Choice of essays- Translated by Karolina Krasuska and Jedrzej Burszta
The Poet and the World: Nobel Lecture: Wisława Szymborska
The Poet and the World: Nobel Lecture
Published in: Wisława Szymborska, Poems New and Collected 1957–1997, trans. Stanisław Barańczak and Claire Cavanagh (New York: Harcourt, 1998).
They say the first sentence in any speech is always the hardest. Well, that one’s behind me, anyway. But I have a feeling that the sentences to come — the third, the sixth, the tenth, and so on, up to the final line — will be just as hard, since I’m supposed to talk about poetry. I’ve said very little on the subject, next to nothing, in fact. And whenever I have said anything, I’ve always had the sneaking suspicion that I’m not very good at it. This is why my lecture will be rather short. All imperfection is easier to tolerate if served up in small doses.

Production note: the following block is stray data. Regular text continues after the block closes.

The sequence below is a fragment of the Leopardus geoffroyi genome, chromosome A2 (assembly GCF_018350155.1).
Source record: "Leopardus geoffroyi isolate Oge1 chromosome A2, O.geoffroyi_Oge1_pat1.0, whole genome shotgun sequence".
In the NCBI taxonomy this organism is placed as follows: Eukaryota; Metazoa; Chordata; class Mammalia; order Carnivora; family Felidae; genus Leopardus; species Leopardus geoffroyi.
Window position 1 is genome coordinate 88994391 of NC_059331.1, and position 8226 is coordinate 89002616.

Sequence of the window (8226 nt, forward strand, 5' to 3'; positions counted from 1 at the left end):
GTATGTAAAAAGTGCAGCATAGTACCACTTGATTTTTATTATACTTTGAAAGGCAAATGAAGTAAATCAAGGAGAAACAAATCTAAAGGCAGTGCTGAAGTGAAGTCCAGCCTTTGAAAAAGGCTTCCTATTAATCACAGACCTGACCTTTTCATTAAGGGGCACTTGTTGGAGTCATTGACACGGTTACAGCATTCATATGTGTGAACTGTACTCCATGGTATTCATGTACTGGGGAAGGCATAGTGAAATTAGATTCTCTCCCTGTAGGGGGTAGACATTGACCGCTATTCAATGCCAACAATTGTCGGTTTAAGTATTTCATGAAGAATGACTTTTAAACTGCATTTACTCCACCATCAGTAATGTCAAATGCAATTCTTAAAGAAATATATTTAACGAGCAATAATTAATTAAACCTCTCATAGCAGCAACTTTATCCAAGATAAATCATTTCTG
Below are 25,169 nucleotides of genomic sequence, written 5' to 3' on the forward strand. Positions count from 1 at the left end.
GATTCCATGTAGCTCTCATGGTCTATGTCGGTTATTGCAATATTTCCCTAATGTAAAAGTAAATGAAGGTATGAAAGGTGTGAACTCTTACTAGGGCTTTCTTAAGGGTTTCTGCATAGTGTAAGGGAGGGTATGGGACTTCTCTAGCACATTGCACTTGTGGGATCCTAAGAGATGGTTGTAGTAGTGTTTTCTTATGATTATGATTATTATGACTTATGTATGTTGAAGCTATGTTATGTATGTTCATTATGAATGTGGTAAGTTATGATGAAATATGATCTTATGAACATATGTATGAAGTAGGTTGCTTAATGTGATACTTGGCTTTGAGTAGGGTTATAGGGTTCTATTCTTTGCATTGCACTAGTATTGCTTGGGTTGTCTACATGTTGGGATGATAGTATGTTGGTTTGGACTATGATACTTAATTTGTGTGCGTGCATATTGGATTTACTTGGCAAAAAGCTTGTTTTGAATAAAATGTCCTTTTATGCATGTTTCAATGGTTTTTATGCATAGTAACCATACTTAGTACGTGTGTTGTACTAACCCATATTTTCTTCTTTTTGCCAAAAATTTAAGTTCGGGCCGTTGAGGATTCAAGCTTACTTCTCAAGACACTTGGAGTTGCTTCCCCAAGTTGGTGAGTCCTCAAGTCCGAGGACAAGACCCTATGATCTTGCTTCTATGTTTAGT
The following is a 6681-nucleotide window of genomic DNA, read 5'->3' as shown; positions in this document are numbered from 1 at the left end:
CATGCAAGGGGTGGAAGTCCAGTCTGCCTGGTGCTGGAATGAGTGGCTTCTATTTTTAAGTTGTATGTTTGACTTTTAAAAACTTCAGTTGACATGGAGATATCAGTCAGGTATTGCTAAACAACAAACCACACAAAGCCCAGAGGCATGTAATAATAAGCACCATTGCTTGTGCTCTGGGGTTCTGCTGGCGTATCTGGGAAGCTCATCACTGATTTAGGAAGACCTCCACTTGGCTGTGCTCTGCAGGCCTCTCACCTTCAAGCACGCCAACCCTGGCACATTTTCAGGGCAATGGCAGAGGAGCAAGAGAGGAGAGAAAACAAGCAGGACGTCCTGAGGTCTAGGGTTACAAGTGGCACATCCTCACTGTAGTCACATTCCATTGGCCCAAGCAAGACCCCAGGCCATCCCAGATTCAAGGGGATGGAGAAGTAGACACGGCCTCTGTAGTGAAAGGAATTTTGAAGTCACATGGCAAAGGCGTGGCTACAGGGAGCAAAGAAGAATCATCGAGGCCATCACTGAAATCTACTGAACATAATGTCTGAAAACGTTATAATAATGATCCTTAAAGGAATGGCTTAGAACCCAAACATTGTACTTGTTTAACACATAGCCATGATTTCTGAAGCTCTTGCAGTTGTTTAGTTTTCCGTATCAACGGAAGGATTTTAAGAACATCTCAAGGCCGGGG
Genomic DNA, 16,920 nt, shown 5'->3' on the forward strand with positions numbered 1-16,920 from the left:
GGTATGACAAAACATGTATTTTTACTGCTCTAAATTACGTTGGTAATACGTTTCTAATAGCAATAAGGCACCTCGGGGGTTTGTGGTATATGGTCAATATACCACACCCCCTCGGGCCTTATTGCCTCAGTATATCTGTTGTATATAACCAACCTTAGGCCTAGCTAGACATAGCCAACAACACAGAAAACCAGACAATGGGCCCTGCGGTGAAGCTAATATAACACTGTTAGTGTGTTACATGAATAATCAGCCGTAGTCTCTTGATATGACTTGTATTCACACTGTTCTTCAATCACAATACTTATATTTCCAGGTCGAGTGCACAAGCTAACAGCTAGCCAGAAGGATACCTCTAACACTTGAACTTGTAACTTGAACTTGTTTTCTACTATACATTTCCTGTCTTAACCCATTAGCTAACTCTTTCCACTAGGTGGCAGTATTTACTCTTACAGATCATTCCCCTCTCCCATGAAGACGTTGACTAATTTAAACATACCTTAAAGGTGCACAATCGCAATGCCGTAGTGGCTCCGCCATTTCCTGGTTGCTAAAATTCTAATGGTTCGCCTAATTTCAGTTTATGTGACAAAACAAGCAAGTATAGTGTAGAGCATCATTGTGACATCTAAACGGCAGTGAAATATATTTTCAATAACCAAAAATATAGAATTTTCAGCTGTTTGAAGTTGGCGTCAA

Contemporary poets are skeptical and suspicious even, or perhaps especially, about themselves. They publicly confess to being poets only reluctantly, as if they were a little ashamed of it. But in our clamorous times it’s much easier to acknowledge your faults, at least if they’re attractively packaged, than to recognize your own merits, since these are hidden deeper and you never quite believe in them yourself … When filling in questionnaires or chatting with strangers, that is, when they can’t avoid revealing their profession, poets prefer to use the general term “writer” or replace “poet” with the name of whatever job they do in...
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